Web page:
A Cutting Garden for Florida
by Monica Brandies, Betty Mackey
A practical, precise, and unique book, essential for anyone trying to grow a floriferous garden in Central Florida's challenging climate... If you're not interested in cut flowers per se, don't be put off -- the book is an excellent reference for growing any flowers in Central Florida.
Though the title says it's for Florida, in fact the authors are pretty upfront with their geographical focus: North Florida can use any gardening book published for the Deep South, so this book concentrates on gardening in Central and, to a lesser degree, South Florida.
A Cutting Garden is not the work of horticultural experts in the narrow sense, since neither of the authors is a professional landscaper or botanist. That's by no means a criticism: Sometimes you need the wise words of experienced lovers of green things. Add that to a pretty good ear for good gardening prose and enough exactitude to please without overwhelming, and Brandies and Mackey's book fills a real niche.
The level of specificity is this book's best attribute: To a degree I've never before encountered in a gardening book for Florida, "Cutting Garden" offers exact advice on when, where and what to plant in your garden to produce plenty of blooms. They begin the book with an excellent and efficient discussion of Florida's climactic and soil conditions before offering the the whys and hows of establishing a cutting garden, intelligently treating the installation of garden beds, mulching, frost insurance, pest control. Readers will find the best seasonal guide to planting I've found for Florida (with the exception of MacCubbin's Month-by-month Gardening In Florida) and a fine section on starting plants from seeds and cutting.
Florida's humidity, heat and sun make growing Foxglove, Snapdragons, Delphinum, Stock, and many other traditional cutting flowers difficult. Mackey and Brandies advise planting many of these perennials as biennials, taking advantage of Central Florida's nearly frost-free climate to plant seedlings in November for blooms in February through June. Of course, since most of these plants aren't available in the nurseries around here, you'll have to start them as seeds. The book offers advice on specific cultivars and species, and even seed distributors.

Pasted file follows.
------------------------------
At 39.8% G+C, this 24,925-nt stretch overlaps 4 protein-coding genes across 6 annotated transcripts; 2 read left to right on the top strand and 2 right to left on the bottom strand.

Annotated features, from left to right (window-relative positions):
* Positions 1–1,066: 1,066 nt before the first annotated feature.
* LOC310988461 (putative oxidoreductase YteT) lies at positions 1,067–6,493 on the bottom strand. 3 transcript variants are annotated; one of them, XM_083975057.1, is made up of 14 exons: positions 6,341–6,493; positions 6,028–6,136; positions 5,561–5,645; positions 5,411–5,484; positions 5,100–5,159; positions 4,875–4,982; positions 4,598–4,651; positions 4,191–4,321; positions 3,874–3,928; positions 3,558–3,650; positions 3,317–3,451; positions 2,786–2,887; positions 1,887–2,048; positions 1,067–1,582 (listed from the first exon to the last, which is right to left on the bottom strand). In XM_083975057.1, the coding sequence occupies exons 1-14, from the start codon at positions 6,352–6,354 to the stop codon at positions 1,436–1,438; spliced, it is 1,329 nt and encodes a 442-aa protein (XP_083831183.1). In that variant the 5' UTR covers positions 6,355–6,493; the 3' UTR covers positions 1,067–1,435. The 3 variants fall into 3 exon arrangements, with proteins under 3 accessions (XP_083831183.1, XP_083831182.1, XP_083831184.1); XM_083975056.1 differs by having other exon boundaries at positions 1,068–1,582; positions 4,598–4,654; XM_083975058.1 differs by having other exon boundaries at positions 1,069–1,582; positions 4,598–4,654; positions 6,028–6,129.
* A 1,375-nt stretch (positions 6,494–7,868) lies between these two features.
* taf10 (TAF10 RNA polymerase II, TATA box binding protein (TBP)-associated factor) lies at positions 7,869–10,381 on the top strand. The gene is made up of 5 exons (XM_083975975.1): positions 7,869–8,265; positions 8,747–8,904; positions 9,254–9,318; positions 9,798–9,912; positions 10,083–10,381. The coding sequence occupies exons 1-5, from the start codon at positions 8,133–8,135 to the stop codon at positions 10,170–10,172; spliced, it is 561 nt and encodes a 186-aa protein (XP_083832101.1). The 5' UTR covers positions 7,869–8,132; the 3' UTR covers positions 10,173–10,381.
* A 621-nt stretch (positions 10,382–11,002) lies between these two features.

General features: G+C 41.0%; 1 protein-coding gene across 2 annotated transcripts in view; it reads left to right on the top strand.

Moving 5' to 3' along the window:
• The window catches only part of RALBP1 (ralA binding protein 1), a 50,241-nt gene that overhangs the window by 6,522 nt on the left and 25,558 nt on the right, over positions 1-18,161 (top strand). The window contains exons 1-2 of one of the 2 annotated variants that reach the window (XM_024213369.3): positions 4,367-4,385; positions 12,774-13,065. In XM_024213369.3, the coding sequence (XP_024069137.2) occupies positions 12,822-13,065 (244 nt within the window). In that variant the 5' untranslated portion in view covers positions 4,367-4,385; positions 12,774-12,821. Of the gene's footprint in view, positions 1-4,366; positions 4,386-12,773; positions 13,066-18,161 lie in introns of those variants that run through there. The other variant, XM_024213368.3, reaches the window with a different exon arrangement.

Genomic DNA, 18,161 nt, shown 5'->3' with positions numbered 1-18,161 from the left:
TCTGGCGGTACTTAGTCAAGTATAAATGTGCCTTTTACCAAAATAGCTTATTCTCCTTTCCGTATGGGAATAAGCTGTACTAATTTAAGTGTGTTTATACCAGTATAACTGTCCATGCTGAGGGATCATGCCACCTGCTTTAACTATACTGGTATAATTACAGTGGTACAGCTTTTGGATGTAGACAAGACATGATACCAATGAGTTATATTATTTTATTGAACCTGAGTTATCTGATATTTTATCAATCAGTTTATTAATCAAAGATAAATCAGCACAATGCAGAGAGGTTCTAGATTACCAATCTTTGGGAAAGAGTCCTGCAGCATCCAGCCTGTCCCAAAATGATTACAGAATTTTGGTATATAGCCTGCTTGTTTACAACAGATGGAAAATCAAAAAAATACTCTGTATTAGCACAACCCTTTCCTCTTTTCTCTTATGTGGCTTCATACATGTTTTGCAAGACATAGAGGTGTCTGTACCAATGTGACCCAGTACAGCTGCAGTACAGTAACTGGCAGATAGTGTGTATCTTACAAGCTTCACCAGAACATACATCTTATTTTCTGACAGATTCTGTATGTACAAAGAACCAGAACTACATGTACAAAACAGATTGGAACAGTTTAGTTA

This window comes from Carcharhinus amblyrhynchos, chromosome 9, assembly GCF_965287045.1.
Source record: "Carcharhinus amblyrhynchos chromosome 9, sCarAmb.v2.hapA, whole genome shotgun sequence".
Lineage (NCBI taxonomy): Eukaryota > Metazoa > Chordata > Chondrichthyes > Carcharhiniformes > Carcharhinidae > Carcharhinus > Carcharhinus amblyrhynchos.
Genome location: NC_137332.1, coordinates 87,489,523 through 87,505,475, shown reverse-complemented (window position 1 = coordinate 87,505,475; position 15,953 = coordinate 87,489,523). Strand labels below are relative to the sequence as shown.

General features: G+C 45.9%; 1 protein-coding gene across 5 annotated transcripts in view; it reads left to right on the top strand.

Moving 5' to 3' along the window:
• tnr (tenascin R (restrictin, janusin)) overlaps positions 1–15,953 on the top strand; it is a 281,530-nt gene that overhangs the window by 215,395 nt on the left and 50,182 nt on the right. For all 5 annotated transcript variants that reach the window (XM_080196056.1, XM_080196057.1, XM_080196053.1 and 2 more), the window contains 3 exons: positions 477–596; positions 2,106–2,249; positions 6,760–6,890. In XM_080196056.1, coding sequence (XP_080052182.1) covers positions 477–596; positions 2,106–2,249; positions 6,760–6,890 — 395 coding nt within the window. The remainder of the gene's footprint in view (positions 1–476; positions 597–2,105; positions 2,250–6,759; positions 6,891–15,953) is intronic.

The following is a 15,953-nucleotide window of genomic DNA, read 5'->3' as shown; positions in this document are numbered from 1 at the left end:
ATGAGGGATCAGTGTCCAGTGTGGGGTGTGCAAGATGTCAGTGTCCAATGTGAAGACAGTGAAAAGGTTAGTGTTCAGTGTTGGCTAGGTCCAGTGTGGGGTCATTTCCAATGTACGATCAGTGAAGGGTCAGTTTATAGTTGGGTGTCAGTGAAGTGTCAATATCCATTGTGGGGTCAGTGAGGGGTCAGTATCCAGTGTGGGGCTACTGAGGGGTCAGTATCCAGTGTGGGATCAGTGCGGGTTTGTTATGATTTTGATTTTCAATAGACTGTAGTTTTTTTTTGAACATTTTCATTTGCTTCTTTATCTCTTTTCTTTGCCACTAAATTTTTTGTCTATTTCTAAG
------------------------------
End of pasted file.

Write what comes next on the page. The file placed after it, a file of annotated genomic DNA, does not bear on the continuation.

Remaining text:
A long chapter, the best of its kind for Florida, is devoted to bulbs that work in Central Florida's sandy, hot and nematode-prone soils. Many of these are hard-to-find or "old-fashioned" bulbs that have fallen out of favor: Sparaxis, Freesia, Camassia, Babiana, Watsonia and Tritonia. (They can be purchased through easytogrowbulbs.com, which specializes in hot-climate bulbs.) Some bulbs are practically care-free: Spraxis and Watsonia, for instance, are essentially Gladiolus, bulbs that perform well here 10 months of the year. Some of the bulbs they recommend Ranunculus and (maybe) Oxalis will have to be dug out and stored. Frankly, many of these bulbs cost less than a dollar apiece when bought in quantity -- I plan to treat them like annuals and, if they come back next year, so much the better.
Especially strong is their concentration on atypical bulbs, perennials and annuals -- plants like Candytuft, Bells of Ireland, Sweet William Catchfly, Toadflax, Laurentia, Pot Marigolds, Shoo-fly Plants, and Love in a Mist. I haven't had a chance to try any of these, but I've bought the seeds at Thompson & Morgan and Parks Seeds and already started many of them. (See my Garden Journal at Dave's Garden.)
Since this is a book devoted to cutting gardens, every flower entry has directions on how to cut and best preserve the flowers for long vase life. The last part of the book is devoted to a discussion of flower arranging -- not my thing, personally, but the advice is good.
Some minor gripes, and then I'll have to bring this review to a close: There's practically no discussion of the garden rose -- the best flower, for cutting or otherwise, here in Central Florida. The authors admit that roses should find their way into every garden, but offer little in the way of substantive advice on choice and cultivation. For that, you'll have to turn to Barbara Oehlbeck's quirky but excellent For the Love of Roses in Florida and Elsewhere. Mackey and Brandies give short shrift to orchids, too, though they are fairly easy to grow here in Florida and make excellent cut flowers.
Finally, I haven't seen the latest edition of the book, but the second edition lacks photographs, illustrations amounting to a few sketches that aren't terribly useful. For pictures to go with the excellent text descriptions, you'll have to look on the web (Dave's Garden is a great place to start) or in other books (Florida Gardener's Guide by Georgia Tasker and Tom MacCubbin has the best, most useful illustrations for Florida flora that I've found).